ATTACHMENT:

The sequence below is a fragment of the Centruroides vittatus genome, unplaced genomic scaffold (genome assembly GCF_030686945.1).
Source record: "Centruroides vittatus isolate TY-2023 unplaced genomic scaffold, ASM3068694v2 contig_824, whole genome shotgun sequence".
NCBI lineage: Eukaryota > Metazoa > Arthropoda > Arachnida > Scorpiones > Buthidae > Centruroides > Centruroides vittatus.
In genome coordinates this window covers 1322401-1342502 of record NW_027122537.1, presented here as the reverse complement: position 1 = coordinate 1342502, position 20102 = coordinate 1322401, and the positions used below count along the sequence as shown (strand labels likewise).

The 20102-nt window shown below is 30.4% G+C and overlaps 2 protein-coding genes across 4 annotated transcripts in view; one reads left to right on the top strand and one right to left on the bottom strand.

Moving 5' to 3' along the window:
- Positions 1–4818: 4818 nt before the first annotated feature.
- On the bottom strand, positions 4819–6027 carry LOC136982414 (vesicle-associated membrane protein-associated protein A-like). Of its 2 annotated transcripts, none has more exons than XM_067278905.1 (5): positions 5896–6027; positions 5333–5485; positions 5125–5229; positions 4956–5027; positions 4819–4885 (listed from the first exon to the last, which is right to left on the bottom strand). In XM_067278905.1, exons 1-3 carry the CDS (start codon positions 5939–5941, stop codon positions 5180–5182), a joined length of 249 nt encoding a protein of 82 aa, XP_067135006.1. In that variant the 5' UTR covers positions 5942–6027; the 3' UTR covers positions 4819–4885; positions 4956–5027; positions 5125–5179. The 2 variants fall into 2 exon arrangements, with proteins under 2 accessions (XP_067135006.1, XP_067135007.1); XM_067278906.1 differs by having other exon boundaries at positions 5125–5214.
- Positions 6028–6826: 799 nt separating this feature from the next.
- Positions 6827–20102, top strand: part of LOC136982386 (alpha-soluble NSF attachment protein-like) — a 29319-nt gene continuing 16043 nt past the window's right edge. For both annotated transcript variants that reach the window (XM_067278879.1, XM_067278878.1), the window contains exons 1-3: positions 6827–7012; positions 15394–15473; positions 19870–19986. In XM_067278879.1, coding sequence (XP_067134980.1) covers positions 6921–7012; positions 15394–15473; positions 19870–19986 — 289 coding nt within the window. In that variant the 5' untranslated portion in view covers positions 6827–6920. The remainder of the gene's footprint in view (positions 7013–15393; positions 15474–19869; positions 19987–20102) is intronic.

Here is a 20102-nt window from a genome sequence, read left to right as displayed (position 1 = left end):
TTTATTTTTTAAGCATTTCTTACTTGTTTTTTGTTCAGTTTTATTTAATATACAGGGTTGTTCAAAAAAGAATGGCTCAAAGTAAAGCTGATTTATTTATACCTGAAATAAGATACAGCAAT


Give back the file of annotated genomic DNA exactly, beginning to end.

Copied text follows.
The sequence below is a fragment of the Centruroides vittatus genome, unplaced genomic scaffold (genome assembly GCF_030686945.1).
Source record: "Centruroides vittatus isolate TY-2023 unplaced genomic scaffold, ASM3068694v2 contig_824, whole genome shotgun sequence".
NCBI lineage: Eukaryota > Metazoa > Arthropoda > Arachnida > Scorpiones > Buthidae > Centruroides > Centruroides vittatus.
In genome coordinates this window covers 1322401-1342502 of record NW_027122537.1, presented here as the reverse complement: position 1 = coordinate 1342502, position 20102 = coordinate 1322401, and the positions used below count along the sequence as shown (strand labels likewise).

The 20102-nt window shown below is 30.4% G+C and overlaps 2 protein-coding genes across 4 annotated transcripts in view; one reads left to right on the top strand and one right to left on the bottom strand.

Moving 5' to 3' along the window:
- Positions 1–4818: 4818 nt before the first annotated feature.
- On the bottom strand, positions 4819–6027 carry LOC136982414 (vesicle-associated membrane protein-associated protein A-like). Of its 2 annotated transcripts, none has more exons than XM_067278905.1 (5): positions 5896–6027; positions 5333–5485; positions 5125–5229; positions 4956–5027; positions 4819–4885 (listed from the first exon to the last, which is right to left on the bottom strand). In XM_067278905.1, exons 1-3 carry the CDS (start codon positions 5939–5941, stop codon positions 5180–5182), a joined length of 249 nt encoding a protein of 82 aa, XP_067135006.1. In that variant the 5' UTR covers positions 5942–6027; the 3' UTR covers positions 4819–4885; positions 4956–5027; positions 5125–5179. The 2 variants fall into 2 exon arrangements, with proteins under 2 accessions (XP_067135006.1, XP_067135007.1); XM_067278906.1 differs by having other exon boundaries at positions 5125–5214.
- Positions 6028–6826: 799 nt separating this feature from the next.
- Positions 6827–20102, top strand: part of LOC136982386 (alpha-soluble NSF attachment protein-like) — a 29319-nt gene continuing 16043 nt past the window's right edge. For both annotated transcript variants that reach the window (XM_067278879.1, XM_067278878.1), the window contains exons 1-3: positions 6827–7012; positions 15394–15473; positions 19870–19986. In XM_067278879.1, coding sequence (XP_067134980.1) covers positions 6921–7012; positions 15394–15473; positions 19870–19986 — 289 coding nt within the window. In that variant the 5' untranslated portion in view covers positions 6827–6920. The remainder of the gene's footprint in view (positions 7013–15393; positions 15474–19869; positions 19987–20102) is intronic.

Here is a 20102-nt window from a genome sequence, read left to right as displayed (position 1 = left end):
TTTATTTTTTAAGCATTTCTTACTTGTTTTTTGTTCAGTTTTATTTAATATACAGGGTTGTTCAAAAAAGAATGGCTCAAAGTAAAGCTGATTTATTTATACCTGAAATAAGATACAGCAAT